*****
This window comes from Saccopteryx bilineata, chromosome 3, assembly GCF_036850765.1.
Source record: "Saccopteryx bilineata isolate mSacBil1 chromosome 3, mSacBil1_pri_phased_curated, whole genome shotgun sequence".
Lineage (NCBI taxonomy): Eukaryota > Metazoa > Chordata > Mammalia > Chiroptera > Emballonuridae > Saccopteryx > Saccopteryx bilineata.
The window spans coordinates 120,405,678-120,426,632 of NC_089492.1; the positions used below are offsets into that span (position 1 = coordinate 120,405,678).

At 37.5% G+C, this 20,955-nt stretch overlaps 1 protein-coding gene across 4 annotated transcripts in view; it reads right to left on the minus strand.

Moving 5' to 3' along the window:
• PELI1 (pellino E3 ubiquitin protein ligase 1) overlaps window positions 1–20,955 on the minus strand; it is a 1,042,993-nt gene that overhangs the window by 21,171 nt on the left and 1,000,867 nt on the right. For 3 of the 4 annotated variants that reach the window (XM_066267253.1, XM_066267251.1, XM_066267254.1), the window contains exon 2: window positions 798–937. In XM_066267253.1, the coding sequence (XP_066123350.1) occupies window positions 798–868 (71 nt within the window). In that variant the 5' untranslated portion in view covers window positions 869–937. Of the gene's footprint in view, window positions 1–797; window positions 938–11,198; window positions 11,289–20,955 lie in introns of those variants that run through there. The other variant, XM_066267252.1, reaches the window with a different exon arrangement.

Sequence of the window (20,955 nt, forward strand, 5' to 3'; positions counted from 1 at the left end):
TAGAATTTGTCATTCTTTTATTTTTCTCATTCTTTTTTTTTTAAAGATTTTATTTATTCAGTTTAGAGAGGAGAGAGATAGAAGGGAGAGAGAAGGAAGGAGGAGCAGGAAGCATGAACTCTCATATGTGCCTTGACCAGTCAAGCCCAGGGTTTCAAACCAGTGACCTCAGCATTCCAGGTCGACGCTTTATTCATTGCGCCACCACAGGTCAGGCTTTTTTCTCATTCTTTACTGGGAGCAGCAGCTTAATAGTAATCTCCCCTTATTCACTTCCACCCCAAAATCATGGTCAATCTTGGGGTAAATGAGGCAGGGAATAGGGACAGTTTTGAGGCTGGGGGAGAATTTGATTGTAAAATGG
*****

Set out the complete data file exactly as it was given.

This window comes from Saccopteryx bilineata, chromosome 3, assembly GCF_036850765.1.
Source record: "Saccopteryx bilineata isolate mSacBil1 chromosome 3, mSacBil1_pri_phased_curated, whole genome shotgun sequence".
Lineage (NCBI taxonomy): Eukaryota > Metazoa > Chordata > Mammalia > Chiroptera > Emballonuridae > Saccopteryx > Saccopteryx bilineata.
The window spans coordinates 120,405,678-120,426,632 of NC_089492.1; the positions used below are offsets into that span (position 1 = coordinate 120,405,678).

At 37.5% G+C, this 20,955-nt stretch overlaps 1 protein-coding gene across 4 annotated transcripts in view; it reads right to left on the minus strand.

Moving 5' to 3' along the window:
• PELI1 (pellino E3 ubiquitin protein ligase 1) overlaps window positions 1–20,955 on the minus strand; it is a 1,042,993-nt gene that overhangs the window by 21,171 nt on the left and 1,000,867 nt on the right. For 3 of the 4 annotated variants that reach the window (XM_066267253.1, XM_066267251.1, XM_066267254.1), the window contains exon 2: window positions 798–937. In XM_066267253.1, the coding sequence (XP_066123350.1) occupies window positions 798–868 (71 nt within the window). In that variant the 5' untranslated portion in view covers window positions 869–937. Of the gene's footprint in view, window positions 1–797; window positions 938–11,198; window positions 11,289–20,955 lie in introns of those variants that run through there. The other variant, XM_066267252.1, reaches the window with a different exon arrangement.

Sequence of the window (20,955 nt, forward strand, 5' to 3'; positions counted from 1 at the left end):
TAGAATTTGTCATTCTTTTATTTTTCTCATTCTTTTTTTTTTAAAGATTTTATTTATTCAGTTTAGAGAGGAGAGAGATAGAAGGGAGAGAGAAGGAAGGAGGAGCAGGAAGCATGAACTCTCATATGTGCCTTGACCAGTCAAGCCCAGGGTTTCAAACCAGTGACCTCAGCATTCCAGGTCGACGCTTTATTCATTGCGCCACCACAGGTCAGGCTTTTTTCTCATTCTTTACTGGGAGCAGCAGCTTAATAGTAATCTCCCCTTATTCACTTCCACCCCAAAATCATGGTCAATCTTGGGGTAAATGAGGCAGGGAATAGGGACAGTTTTGAGGCTGGGGGAGAATTTGATTGTAAAATGG